Go to him now, he calls you, you can’t refuse When you ain’t got nothing, you’ve got nothing to lose You’re invisible now, you got no secrets to conceal “Like a Rolling Stone” – Bob DylanWe’ve all heard about the tragedies of Janis Joplin, Jimi Hendrix’s conversations, Lou Reed’s affairs, Mick Jagger’s antics; even we can talk aboutPaul McCartney’s favorite films. But what do we know about Bob Dylan?The man is a mystery. After 1964, only three years into his career, he stopped giving explanations to the press and became a dark figure. His genius is impenetrable. He never allowed his music to f…
Pandemic modelers warn that Trump’s lies may increase the spread of COVID-19
Welcome to another edition of What Fresh Hell?, Raw Story’s roundup of news items that might have become controversies under another regime, but got buried – or were at least under-appreciated – due to the daily firehose of political pratfalls, unhinged tweet storms and other sundry embarrassments coming out of the current White House.
Epidemiologists model how an infectious disease outbreak may spread within and between communities. The computer models are based on research into past epidemics, the virulence of a pathogen,the severity of the illness it causes and various other factors. But these scientists assume that leaders will offer a coherent response to the crisis, and that people will modify their behavior appropriately. Trump, the conservative press and the Republican base are upending those assumptions.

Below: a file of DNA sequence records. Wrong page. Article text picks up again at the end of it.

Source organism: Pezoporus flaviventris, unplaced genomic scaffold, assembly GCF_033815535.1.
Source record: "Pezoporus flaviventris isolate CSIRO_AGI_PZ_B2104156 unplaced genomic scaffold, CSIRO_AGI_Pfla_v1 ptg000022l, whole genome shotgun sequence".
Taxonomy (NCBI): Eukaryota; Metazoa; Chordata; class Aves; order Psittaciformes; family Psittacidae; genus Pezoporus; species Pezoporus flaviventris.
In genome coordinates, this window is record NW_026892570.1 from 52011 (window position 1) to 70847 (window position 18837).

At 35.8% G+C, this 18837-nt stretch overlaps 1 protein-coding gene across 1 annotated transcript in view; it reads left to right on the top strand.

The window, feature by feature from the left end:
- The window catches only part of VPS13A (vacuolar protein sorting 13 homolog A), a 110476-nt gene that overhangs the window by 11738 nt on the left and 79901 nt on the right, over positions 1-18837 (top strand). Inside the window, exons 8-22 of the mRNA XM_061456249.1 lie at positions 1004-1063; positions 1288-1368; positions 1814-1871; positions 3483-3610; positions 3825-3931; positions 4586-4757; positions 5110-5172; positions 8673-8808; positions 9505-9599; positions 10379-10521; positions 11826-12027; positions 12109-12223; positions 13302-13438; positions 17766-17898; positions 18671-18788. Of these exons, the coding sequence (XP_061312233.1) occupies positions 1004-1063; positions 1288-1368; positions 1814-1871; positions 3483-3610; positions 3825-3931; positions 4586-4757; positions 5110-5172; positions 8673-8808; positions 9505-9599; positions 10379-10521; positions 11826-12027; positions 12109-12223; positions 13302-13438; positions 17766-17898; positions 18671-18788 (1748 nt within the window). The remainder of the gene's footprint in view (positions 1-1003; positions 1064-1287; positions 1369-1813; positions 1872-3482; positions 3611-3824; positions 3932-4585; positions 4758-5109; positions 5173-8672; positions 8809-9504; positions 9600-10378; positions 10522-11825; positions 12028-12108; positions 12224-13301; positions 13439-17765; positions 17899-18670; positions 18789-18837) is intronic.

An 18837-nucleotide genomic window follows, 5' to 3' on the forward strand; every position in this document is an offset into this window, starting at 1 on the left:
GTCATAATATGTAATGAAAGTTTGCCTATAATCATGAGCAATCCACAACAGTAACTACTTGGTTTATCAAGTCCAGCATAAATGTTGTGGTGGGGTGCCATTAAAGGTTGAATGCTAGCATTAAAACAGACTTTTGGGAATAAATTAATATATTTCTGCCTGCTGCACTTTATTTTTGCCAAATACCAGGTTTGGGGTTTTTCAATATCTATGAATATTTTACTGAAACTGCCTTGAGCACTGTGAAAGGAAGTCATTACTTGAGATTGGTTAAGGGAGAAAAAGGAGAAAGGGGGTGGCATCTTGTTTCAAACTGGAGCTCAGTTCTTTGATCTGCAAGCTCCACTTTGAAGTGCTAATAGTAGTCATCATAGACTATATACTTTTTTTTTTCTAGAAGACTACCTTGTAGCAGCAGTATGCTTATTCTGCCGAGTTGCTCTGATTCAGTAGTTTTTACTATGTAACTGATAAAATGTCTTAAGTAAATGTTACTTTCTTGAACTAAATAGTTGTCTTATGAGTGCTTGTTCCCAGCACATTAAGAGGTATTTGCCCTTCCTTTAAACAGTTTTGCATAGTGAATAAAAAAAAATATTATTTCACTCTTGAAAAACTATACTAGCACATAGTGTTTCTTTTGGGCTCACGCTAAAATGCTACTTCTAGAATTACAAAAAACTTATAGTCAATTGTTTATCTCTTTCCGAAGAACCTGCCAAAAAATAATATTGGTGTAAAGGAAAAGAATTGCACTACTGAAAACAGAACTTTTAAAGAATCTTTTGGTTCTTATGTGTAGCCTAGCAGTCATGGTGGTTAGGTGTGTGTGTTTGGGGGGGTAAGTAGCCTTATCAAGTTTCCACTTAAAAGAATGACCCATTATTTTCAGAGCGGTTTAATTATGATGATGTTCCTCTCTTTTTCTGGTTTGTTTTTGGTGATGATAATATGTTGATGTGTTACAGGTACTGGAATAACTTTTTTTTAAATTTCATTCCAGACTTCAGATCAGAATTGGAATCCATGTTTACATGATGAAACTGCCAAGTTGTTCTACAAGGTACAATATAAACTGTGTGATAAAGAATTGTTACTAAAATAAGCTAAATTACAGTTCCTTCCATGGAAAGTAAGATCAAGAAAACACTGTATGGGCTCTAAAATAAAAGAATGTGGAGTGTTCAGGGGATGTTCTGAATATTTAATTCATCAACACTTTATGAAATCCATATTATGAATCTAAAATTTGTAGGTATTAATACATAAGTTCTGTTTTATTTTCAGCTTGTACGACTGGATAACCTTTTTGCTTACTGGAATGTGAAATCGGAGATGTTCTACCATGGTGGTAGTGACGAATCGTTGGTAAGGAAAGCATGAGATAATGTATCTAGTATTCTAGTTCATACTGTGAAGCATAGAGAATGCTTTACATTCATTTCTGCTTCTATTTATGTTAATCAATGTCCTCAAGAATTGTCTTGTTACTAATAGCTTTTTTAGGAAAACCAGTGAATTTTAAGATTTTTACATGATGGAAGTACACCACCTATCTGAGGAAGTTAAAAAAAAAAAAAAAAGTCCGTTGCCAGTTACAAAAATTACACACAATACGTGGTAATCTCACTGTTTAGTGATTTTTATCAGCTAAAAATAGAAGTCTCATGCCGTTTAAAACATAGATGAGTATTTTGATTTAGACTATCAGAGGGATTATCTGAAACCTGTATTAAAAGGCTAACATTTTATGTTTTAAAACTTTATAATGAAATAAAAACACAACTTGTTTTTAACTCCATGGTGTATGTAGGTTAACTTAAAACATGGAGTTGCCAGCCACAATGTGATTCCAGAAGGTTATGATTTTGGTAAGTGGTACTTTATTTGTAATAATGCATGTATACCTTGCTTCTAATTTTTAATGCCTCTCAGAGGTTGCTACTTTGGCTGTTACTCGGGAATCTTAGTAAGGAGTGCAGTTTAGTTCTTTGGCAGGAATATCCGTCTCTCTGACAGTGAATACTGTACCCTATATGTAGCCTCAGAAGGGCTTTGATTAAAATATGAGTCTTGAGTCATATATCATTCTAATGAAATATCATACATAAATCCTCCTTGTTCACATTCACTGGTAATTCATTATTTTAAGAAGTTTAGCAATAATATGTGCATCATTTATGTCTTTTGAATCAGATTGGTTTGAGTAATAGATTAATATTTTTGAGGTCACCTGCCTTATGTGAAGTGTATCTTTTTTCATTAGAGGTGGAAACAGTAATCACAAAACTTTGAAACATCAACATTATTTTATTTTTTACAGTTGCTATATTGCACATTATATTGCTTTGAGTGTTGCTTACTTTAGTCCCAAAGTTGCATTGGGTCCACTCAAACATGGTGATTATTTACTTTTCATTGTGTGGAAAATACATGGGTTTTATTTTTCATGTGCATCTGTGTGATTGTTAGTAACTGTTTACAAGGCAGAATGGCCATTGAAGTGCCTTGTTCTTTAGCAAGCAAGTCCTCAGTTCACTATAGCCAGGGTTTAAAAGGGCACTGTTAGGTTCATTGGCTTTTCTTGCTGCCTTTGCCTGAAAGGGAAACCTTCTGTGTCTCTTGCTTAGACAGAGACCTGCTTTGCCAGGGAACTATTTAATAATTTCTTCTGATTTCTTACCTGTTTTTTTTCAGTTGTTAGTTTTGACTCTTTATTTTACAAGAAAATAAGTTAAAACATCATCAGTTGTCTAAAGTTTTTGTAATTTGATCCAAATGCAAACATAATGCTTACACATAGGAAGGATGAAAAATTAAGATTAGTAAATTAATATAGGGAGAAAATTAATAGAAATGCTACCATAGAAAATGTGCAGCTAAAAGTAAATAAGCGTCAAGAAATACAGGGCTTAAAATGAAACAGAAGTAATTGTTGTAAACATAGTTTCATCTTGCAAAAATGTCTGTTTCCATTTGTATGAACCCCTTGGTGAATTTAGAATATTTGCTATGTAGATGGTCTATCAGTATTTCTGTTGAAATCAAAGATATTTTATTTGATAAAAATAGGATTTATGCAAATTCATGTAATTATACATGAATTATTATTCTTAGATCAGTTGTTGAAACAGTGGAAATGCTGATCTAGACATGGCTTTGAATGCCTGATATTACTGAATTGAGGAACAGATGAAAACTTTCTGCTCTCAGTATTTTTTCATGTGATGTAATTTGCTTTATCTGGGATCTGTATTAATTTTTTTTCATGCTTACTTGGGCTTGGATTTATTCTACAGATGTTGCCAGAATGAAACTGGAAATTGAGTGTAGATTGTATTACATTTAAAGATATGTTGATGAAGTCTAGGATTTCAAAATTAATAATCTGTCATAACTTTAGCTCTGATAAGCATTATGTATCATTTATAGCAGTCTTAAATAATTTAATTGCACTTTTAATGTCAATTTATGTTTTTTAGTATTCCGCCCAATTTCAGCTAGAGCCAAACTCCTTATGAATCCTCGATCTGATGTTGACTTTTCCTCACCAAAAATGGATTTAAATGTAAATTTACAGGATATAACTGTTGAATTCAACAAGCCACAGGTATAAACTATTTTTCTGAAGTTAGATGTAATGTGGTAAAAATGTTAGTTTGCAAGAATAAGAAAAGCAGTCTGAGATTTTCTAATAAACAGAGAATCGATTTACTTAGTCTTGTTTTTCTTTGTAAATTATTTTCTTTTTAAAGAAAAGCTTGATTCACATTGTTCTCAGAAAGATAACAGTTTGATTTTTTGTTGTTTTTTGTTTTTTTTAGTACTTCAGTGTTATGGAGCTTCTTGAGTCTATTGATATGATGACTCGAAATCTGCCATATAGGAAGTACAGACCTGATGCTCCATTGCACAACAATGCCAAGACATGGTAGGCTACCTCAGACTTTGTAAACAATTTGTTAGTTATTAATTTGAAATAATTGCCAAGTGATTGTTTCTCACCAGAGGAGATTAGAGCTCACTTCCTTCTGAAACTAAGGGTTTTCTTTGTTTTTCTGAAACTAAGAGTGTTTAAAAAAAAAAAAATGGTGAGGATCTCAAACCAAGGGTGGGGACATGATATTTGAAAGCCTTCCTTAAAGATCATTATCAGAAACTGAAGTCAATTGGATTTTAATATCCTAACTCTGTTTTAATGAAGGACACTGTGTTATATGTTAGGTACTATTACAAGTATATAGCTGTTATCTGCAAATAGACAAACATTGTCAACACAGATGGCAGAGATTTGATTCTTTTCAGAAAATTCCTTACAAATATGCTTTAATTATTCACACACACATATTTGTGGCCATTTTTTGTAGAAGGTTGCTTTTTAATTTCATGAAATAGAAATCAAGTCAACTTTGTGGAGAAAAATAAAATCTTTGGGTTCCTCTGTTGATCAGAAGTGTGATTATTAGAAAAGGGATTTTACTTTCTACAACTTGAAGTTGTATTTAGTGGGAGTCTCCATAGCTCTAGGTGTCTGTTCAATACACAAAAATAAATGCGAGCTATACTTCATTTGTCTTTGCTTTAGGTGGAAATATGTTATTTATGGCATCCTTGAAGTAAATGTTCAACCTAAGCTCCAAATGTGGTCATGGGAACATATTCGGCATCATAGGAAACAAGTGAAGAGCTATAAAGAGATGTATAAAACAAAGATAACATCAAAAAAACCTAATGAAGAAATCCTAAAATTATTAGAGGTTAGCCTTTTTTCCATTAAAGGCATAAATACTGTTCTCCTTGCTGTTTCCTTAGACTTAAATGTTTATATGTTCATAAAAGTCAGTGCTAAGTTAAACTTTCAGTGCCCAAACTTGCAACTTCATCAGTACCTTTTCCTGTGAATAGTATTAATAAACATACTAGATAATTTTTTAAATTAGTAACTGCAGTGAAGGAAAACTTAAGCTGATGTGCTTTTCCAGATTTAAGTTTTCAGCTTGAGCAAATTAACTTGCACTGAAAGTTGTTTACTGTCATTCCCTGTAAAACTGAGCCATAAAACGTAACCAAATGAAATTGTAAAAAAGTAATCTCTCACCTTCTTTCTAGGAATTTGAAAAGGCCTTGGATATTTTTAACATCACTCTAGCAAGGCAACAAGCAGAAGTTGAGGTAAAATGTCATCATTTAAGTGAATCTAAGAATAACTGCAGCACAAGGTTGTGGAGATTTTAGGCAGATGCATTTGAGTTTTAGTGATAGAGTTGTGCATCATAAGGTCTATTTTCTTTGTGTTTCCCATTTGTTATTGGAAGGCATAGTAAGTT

Scientists: Trump bungled this badly
A public health expert told Salon that President Donald Trump's handling of the coronavirus pandemic has been abysmal.
"It definitely made it worse," Dr. William Haseltine told Salon when asked about Trump's reluctance to acknowledge the severity of the pandemic in January and February, when news of it first broke from China. "And his reaction was — if not the worst in the world — among the worst in the world. It was dangerous. It was spineless. It was heedless. It was self-serving."
For Trump, there’s only one victim: himself. He fears political defeat more than the deaths of millions
A photograph purporting to show Italian Prime Minister Giuseppe Conte in tears, having lost all hope over the coronavirus toll in his country, made its way around cyberspace earlier this week. It turned out the photo wasn't of Conte, but of Brazilian President Jair Bolsonaro, and he wasn't crying about losses due to coronavirus in his own country, but remembering a knife attack he suffered in 2018 during a speech he gave last year.This article first appeared in Salon.